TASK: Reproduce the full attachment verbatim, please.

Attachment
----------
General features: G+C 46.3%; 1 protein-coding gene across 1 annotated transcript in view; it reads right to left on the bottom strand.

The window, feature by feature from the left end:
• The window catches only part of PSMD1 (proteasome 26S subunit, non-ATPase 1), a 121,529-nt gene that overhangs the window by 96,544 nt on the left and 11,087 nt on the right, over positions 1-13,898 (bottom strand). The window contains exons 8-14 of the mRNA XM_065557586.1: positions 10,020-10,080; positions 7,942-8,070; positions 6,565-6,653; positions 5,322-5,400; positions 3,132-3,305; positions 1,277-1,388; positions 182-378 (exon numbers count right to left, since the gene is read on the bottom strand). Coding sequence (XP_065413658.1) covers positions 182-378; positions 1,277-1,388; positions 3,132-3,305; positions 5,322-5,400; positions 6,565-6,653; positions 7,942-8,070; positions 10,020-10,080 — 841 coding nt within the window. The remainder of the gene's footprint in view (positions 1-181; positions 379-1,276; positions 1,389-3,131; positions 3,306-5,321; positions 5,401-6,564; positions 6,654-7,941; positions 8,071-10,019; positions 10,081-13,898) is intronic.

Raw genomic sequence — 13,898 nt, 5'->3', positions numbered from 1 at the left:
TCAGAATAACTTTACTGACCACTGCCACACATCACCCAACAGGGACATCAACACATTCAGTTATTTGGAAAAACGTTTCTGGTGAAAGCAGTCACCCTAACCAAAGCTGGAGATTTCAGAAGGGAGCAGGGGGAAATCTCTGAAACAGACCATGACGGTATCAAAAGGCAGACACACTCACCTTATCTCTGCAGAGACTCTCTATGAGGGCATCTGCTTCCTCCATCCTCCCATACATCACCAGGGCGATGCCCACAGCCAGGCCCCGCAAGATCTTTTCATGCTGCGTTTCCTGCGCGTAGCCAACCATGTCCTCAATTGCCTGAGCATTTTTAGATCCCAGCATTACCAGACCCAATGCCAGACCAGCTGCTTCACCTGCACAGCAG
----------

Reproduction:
General features: G+C 46.3%; 1 protein-coding gene across 1 annotated transcript in view; it reads right to left on the bottom strand.

The window, feature by feature from the left end:
• The window catches only part of PSMD1 (proteasome 26S subunit, non-ATPase 1), a 121,529-nt gene that overhangs the window by 96,544 nt on the left and 11,087 nt on the right, over positions 1-13,898 (bottom strand). The window contains exons 8-14 of the mRNA XM_065557586.1: positions 10,020-10,080; positions 7,942-8,070; positions 6,565-6,653; positions 5,322-5,400; positions 3,132-3,305; positions 1,277-1,388; positions 182-378 (exon numbers count right to left, since the gene is read on the bottom strand). Coding sequence (XP_065413658.1) covers positions 182-378; positions 1,277-1,388; positions 3,132-3,305; positions 5,322-5,400; positions 6,565-6,653; positions 7,942-8,070; positions 10,020-10,080 — 841 coding nt within the window. The remainder of the gene's footprint in view (positions 1-181; positions 379-1,276; positions 1,389-3,131; positions 3,306-5,321; positions 5,401-6,564; positions 6,654-7,941; positions 8,071-10,019; positions 10,081-13,898) is intronic.

Raw genomic sequence — 13,898 nt, 5'->3', positions numbered from 1 at the left:
TCAGAATAACTTTACTGACCACTGCCACACATCACCCAACAGGGACATCAACACATTCAGTTATTTGGAAAAACGTTTCTGGTGAAAGCAGTCACCCTAACCAAAGCTGGAGATTTCAGAAGGGAGCAGGGGGAAATCTCTGAAACAGACCATGACGGTATCAAAAGGCAGACACACTCACCTTATCTCTGCAGAGACTCTCTATGAGGGCATCTGCTTCCTCCATCCTCCCATACATCACCAGGGCGATGCCCACAGCCAGGCCCCGCAAGATCTTTTCATGCTGCGTTTCCTGCGCGTAGCCAACCATGTCCTCAATTGCCTGAGCATTTTTAGATCCCAGCATTACCAGACCCAATGCCAGACCAGCTGCTTCACCTGCACAGCAG